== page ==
Racing: Justified steers back on the Cheltenham road
Thursday 12 January 2006
For a horse, the ability to travel well is a distinct asset. And while Justified, one of the best novice two-mile chasers in Ireland, can indubitably do so once the tapes go up, Phineas Fogg he ain't, which makes his impressive winning performance at Newbury yesterday all the more meritorious.
The seven-year-old's only other visit to Britain, when he was the leading Irish hope for the Supreme Novices' Hurdle at last year's Cheltenham Festival, ended with a dismal eighth place and his trainer, Dusty Sheehy, is of the opinion that the journey from Co Kilkenny was responsible for the defeat.
And when the latest travel arrangements went belly-up on Monday, with no Passepartout to gallop to the rescue, he feared the worst.
"This is very much a horse of habit," Sheehy said. "Take him out of his routine and he gets hot and bothered. He had a terrible trip this time, we were on the road for 17 hours. But it took so long that I think in the end he just had no option but to go to sleep. And when he got to the racecourse he ate and drank fine."
The expedition to run Justified, who had lost his unbeaten record over fences when unseating Shay Barry at the first obstacle in a Grade One contest at Leopardstown on Boxing Day, was a matter of expediency as the Irish programme book yielded nothing suitable, but proved serendipitous for Sheehy.
"It was always the plan to come to England before Cheltenham, for more travel experience," he said, "and to silence the critics a bit after Leopardstown, and to give him more experience of a left-handed track."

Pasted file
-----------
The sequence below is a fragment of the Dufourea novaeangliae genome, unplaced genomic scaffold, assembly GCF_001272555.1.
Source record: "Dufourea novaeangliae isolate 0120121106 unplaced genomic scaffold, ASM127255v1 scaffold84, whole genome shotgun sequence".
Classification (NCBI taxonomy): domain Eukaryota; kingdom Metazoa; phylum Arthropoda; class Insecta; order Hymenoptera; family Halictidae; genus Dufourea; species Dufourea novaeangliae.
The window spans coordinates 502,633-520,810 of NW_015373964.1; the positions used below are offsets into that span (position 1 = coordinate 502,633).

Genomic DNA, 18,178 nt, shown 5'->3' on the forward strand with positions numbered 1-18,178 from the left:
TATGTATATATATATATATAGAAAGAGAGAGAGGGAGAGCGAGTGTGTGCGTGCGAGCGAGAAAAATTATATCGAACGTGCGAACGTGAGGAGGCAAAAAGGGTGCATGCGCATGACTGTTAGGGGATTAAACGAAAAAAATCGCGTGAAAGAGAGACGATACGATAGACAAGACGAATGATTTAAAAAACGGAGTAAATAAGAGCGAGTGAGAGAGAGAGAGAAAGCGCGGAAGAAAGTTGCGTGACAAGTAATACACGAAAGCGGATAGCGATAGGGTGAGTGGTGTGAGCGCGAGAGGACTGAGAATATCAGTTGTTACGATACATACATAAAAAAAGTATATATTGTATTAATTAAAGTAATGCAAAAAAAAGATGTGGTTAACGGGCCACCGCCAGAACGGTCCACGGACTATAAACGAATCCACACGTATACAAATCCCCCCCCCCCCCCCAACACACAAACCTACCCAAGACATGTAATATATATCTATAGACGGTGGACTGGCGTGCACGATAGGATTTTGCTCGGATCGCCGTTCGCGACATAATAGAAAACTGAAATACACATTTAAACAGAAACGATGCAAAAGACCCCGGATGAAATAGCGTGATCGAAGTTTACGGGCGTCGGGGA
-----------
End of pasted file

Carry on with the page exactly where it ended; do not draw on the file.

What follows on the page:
For a run-of-the-mill sort of midweek contest, yesterday's affair provided Justified with a decent test, for his six opponents included one above-average novice, Cornish Sett; one who had looked so when he won his first race over fences, Celtic Son; and the 2002 hurdles champion, Hors La Loi III, who made a successful chasing debut last month.
Justified, with Tony McCoy in the saddle, made short work of them all, winning as an 8-13 shot should. Sent to the front and allowed an uncontested lead, he jumped exuberantly and accurately, answering his rider's demands for bold, decisive leaps every time. And although Cornish Sett closed him down to within two and a half lengths at the line, the catch-up battle was always a losing one.
"Given the circumstances, I was well pleased," added Sheehy. "Tony said he was idling a bit on his own in front and ideally he would have liked something to tow him along. But he was pleased with the way the horse picked up again when challenged, and if he's happy then I'm happy."
Justified remains third favourite for the Arkle Trophy in March in most lists, behind his compatriot Accordion Etoile and Britain's best, Racing Demon, who is scheduled to continue his road to Cheltenham at Ludlow today but will take part only if regular rider Timmy Murphy, who suffered a heavy fall in the opener at Newbury yesterday, passes a medical this morning.
Racing Demon's trainer, Henrietta Knight, will not countenance anyone else but Murphy in the six-year-old's saddle. She bypassed taking on Justified yesterday in a more suitable contest than today's because Murphy was claimed for Celtic Son, whom he did partner before giving up his other mounts. "If Timmy cannot ride at Ludlow, then the horse will not run," she said yesterday.
Knight acknowledges both that the exciting and excitable Racing Demon needs an outing - his last was when winning at Sandown early last month - but that today's opportunity has ticks in few boxes.
"Going up in trip is not ideal at this stage," she said, "and I don't think Ludlow is going to be the ideal track for him. It is quite tight, and a bigger track and bigger fences would have been better, and I hope he doesn't take too many liberties."
There was positive news yesterday from Colm Murphy about the prospects of one of his two Champion Hurdle candidates, Feathard Lady, keeping her date at the Festival. The unbeaten six-year-old mare suffered a sprained ankle earlier this week and although she will definitely miss the Irish Champion Hurdle at Leopardstown later this month, x-rays have revealed no bone damage.
"It is quite tender and sore," he said, "but the x-rays are clear. The next couple of days will tell us more, but we are hopeful she won't be out for too long. And we are lucky in that she's a mare who doesn't take much work to get her fit."
Nap: Samuel Charles
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